My thoughts turn to prophesies of judgement as recorded in Isaiah 9:8-21. The prophet describes the demise of the northern kingdom and then says the same will happen to Judah unless she changes her ways. I don't see the regions that are suffering natural disasters as being judged but I do see a warning for the western nations. We export a prosperity society and don't see how we are stripping the world of its natural resources. We seem to think that we can go on extending life and consuming resources without seeing the consequences to our own society. Inequality keeps increasing and we destroy our environment because we are never satisfied and our financial system depends on growth.

My thought is that the west's time to be brought low will happen but when that does she will not receive the aid that she currently gives reluctantly. There will be no wealthy nations to bail her out. The west will reap the results of the commitment to the growth and capitalistic economics. Rescissions are expected in a system that depends on growth and yet endeavours to maintain a balance in the government books.

Last year, we watched an Australian programme on the penguins of Phillip Island. In that programme, they watched baby penguins die arguing that they could not intervene in nature. This is despite man's influence on nature that has possibly removed the normal food sources for the penguins. We fail to act where we are the cause of poverty and destruction. We assume the race to prosperity that takes people out of their culture is a good thing. The result is people moving from tribal communities to slums in large cities.

When we try to help other nations in development activities, do we destroy the current survival patterns built on established cultural practices and draw them into our resource intensive western practices? Where is the pressure the other way to restore balance and seek ways to live that are in harmony with nature? Maybe we should be talking about sustainability or equality rather than development.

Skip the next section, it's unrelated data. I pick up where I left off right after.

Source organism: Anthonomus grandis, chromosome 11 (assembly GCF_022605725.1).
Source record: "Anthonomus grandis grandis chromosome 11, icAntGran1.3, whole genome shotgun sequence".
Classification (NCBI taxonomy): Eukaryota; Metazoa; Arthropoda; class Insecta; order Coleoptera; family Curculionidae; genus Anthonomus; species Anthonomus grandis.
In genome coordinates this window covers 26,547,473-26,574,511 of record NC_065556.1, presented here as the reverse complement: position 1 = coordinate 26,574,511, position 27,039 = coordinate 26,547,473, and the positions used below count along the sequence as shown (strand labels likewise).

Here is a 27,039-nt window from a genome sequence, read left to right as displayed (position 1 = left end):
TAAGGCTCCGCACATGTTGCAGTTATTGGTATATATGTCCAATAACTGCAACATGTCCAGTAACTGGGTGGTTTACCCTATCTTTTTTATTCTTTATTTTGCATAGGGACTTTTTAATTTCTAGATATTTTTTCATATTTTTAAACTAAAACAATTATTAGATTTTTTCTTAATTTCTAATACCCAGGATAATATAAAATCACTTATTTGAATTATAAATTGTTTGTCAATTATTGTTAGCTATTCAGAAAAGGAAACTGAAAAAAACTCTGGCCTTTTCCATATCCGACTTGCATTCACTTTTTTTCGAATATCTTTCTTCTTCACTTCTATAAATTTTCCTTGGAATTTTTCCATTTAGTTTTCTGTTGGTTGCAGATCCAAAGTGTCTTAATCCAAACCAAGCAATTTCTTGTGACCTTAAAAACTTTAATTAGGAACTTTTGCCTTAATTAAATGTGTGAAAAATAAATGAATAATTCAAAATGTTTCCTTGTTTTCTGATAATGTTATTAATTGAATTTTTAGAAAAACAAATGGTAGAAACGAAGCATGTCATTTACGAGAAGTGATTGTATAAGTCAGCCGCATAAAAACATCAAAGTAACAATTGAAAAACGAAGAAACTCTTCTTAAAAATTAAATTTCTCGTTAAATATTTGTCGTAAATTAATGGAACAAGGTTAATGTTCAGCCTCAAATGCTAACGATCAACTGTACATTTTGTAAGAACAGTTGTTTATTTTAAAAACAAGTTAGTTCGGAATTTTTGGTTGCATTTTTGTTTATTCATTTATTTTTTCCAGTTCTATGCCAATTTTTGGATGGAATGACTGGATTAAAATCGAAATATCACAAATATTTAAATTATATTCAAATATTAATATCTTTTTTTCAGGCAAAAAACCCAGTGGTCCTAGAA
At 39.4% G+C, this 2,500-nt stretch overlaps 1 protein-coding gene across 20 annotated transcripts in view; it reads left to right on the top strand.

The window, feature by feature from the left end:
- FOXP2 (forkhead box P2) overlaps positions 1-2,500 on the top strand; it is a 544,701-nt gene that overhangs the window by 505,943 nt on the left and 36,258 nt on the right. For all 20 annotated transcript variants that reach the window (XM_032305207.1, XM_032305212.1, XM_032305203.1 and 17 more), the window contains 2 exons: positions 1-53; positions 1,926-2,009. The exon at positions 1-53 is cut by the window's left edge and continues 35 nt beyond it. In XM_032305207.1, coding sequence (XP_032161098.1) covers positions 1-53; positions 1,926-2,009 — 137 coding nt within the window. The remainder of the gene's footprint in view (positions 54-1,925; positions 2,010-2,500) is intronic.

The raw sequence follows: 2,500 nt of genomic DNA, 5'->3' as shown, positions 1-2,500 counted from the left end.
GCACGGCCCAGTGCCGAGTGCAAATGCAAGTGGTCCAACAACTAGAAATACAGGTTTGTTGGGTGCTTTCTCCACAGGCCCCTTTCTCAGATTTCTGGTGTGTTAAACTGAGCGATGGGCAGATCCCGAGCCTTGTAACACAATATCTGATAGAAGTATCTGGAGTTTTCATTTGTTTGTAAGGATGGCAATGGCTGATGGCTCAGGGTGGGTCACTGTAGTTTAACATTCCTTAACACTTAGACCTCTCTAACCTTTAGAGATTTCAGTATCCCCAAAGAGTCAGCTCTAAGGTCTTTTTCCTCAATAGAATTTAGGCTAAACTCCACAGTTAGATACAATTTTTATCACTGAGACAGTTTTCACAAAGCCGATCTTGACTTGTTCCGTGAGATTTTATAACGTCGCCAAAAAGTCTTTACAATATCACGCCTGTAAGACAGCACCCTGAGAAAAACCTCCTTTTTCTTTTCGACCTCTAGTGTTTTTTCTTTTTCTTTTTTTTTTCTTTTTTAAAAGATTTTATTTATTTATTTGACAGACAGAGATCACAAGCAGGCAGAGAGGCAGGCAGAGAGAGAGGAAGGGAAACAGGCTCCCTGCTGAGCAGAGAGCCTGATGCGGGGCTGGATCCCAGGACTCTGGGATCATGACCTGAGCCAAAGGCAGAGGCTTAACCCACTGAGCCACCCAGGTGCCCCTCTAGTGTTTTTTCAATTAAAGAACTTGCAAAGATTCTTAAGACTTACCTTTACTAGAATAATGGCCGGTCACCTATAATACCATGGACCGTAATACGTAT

I am looking for new models and different goals for the way that we operate our society but like many others I am indoctrinated by the principles of capitalistic thought thought that drive our daily interactions.

Saturday, 5 February 2011

How long?

Sawyer (1984) sees Isaiah's cry of “How long, O Lord” (Isaiah 6:9-13) as sign of Isaiah's "love for his city" and as a pleading for his people. He links this with similar cries from other prophets and passages from the Psalms where there is the question “Wilt thou forget me for ever?” (Psalm 13:1-2, p 73).

I see such cries differently. “How long will the people not go on learning or seeing the consequences of the path they are walking?” In some respects, my cry also carries a concern for the people but I am not crying for God to stop a judgement. My cry is for a removal of their blindness, a healing of their sight.

But I also need to recognise that I don't see the consequences of sin as “the stern justice” of God or as being “contained within the nature of God” (p 74). God seeks to redeem and restore but in order for us to be redeemed, we need to see the failure of our ways and turn to repentance. We can not repent without seeing the consequences of the path that we have chosen.

The society in the time of Isaiah had chosen a path to destruction and like now, the people were blind and deaf to the calls for change (Isaiah 6:9-10). Did God close their eyes and ears or in the arrogance or confidence of the people have they marched on ignoring the warnings from God.

I put this into today's context, as the western economies again struggle to recover and yet go on believing in the economic practices that nearly crippled them. Not only do they go on believing in them, they go on promoting them and pushing them on others. Why are these people so blind that they can not see. God's judgement isn't needed. The path is already clear. The system will fail again but blindly on the people march to the destruction that lies ahead.

Yes, the prophet cries for the people not because he wants God to stop judgement but simply so the people who have shut their eyes and ears will see and hear, that they might repent and seek redemption and restoration that God has on offer.

Reference: